There is no such thing as zero risk, indeed, and like any energy storage medium, batteries carry certain risks. However, modern battery technology has undergone significant advancements to ensure safety and reliability. They comply with very harsh safety standards about battery design manufacturing processes, thermal and mechanical resistance, and more. EVs are equipped with complex battery management systems monitoring and controlling various parameters, including temperature and voltage, to prevent hazards. Most EVs have stringent crash and fire safety measures to minimize risks in the event of an accident. When inside an EV, the road is a lot more dangerous than the battery.

On the disposal side, it is true that batteries pose environmental challenges, for instance in relation to heavy metals. However, landfilling is for the most part a thing of the past: the recycling programs in the EV industry are now quite advanced, and even if they are still pretty low, recovery rates for lithium, cobalt and nickel are constantly rising. Moreover, many batteries too old for EV use are still suitable for secondary application like energy storage systems, extending their useful lifespan. Finally, innovation is still going strong in matters of batteries, so it can be expected that the processes linked to them will only get safer and more sustainable.

c.      “The range is terrible, and EVs take way too long to charge!”

In Europe, the vast majority of trips are below 160 kilometers (about 100 miles), and the current worst ranges for EVs are around this value, while the average range stands around 380km at time of writing, with some cars such as the Air Grand Touring from Lucid breaking the 500 miles (800km) threshold. Therefore, you should be able to complete most trips without thinking about charging, as long as you do plug in at night. But for the occasional long trip, you should know that recent DC fast charging stations have enough output power to get you at least over 150 kilometers worth of electricity in only half an hour, if you can spare the time. Therefore, while it may take you a little bit longer to complete trips over thousands of kilometers with an electric vehicle, you are not at risk of ending up stranded in the middle of nowhere or end up stuck for an excruciating amount of time at roadside charging stations.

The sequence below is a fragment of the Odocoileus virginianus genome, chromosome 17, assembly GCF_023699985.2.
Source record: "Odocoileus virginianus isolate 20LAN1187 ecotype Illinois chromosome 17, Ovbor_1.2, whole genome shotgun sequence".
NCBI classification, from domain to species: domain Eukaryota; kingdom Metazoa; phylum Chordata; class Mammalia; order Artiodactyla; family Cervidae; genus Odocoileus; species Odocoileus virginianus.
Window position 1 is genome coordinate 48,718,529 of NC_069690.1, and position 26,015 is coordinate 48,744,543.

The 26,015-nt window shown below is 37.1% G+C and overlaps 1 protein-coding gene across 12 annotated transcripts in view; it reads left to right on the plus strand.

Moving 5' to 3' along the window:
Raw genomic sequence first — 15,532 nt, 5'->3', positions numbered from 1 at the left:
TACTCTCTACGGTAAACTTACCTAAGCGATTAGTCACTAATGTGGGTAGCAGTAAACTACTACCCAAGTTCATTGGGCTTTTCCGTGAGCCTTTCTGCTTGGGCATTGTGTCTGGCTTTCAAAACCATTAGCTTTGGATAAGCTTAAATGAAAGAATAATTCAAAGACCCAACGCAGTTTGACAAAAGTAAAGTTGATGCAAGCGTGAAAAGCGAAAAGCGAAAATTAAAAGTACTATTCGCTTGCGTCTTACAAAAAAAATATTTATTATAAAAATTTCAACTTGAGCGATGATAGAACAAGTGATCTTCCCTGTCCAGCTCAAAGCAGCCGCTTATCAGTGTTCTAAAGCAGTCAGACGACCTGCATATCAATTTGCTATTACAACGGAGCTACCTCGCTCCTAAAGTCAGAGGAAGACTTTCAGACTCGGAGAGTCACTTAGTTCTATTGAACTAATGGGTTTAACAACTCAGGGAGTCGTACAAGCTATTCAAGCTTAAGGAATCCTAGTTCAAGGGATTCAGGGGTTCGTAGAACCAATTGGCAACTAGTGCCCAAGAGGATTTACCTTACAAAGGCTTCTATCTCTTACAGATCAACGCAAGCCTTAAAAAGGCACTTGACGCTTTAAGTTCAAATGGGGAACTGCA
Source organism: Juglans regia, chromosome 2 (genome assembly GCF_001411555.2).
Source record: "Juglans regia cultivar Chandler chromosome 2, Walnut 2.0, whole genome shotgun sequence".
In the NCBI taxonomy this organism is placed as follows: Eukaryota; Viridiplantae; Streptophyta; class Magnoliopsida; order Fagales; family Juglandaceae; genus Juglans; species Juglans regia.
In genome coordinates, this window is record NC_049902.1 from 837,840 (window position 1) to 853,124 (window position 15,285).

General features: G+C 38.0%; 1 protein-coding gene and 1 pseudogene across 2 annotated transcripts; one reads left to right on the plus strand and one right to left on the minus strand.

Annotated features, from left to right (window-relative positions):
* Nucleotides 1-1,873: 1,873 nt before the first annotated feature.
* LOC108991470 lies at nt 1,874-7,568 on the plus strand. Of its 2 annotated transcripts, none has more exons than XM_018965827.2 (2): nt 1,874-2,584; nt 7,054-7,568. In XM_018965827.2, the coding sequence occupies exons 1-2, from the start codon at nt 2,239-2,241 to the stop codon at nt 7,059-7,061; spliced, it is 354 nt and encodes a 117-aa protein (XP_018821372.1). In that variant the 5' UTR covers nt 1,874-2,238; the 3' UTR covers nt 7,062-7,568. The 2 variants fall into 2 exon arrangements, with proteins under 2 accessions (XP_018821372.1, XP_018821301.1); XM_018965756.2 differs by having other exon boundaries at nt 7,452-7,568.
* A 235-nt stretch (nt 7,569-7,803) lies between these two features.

IV.               Additional considerations

a.      “What about the rebound effect?”

Some people are concerned about the possibility of EVs’ widespread adoption leading to increased vehicle usage and ownership, thus being a hindrance on the road and leading to greater environmental impacts. However, the development of the electric vehicle market also helps the development of light mobility, such as electric bikes and scooters. The development of charging infrastructure is also a welcome help in the creation of vehicle sharing systems like short term rentals or shared ownership. Another concern is that EVs help perpetuate car-centric urban design, and while this may be true, it can be argued that this negative impact is largely offset by the positive effects the transition to electric has on air and noise pollution.

b.      “I need to buy a car. Should I settle for a new or used one?”

This warrants profound consideration, and the answer is different for every situation. But the key elements are that used cars are cheaper, and so is insurance, and they will not lose their remaining value as fast as a new one. On the other hand, well, they don’t have the latest tech, may not be as efficient, and usually have higher maintenance costs. They also likely won’t be in your hands for as long. The choice is yours!



The first and foremost conclusion is: Don’t buy a car (fossil or electric) if you don’t need one. If you currently have a car and it’s not yet in shambles, keep using it to further decrease the cost per kilometer and the emissions per kilometer over its whole lifetime (including purchase cost, manufacturing emissions and yet-to-be disposal emissions). If you can go by punctually renting a car, borrowing one, or do carpooling (which is quite often possible for daily commute), then do so! You can probably use your thousands on other things! And this is even more true if you simply don’t need to use a car at all. An electric bicycle or a public transport card is on most accounts a way better deal per kilometer traversed.

With this important consideration out of the way, is there any reason left not to buy an electric car instead of a conventional one?

Unless you are concerned by one of the situations mentioned in the first section of this post, if you decided you need one or more personal cars for yourself or your company, electric vehicles seem like the better choice. Nowadays, they can cover impressive ranges and only rarely require daytime charging, ensuring rapid recharging when necessary. Moreover, they offer substantial savings regarding both money spent and GHG emissions. Therefore, spending some additional money on electric alternatives will end up being beneficial to both you and the planet.

If you decide on going deeper into the topic and explore potential options for your company, Fremsyn stands ready to assist. Our team can conduct a comprehensive fleet analysis and present various scenarios tailored to your needs. Furthermore, we can guide you through the implementation process, drawing upon the expertise of our members with years of experience in this field. 

True and false arguments against electric vehicles
Fremsyn March 27, 2024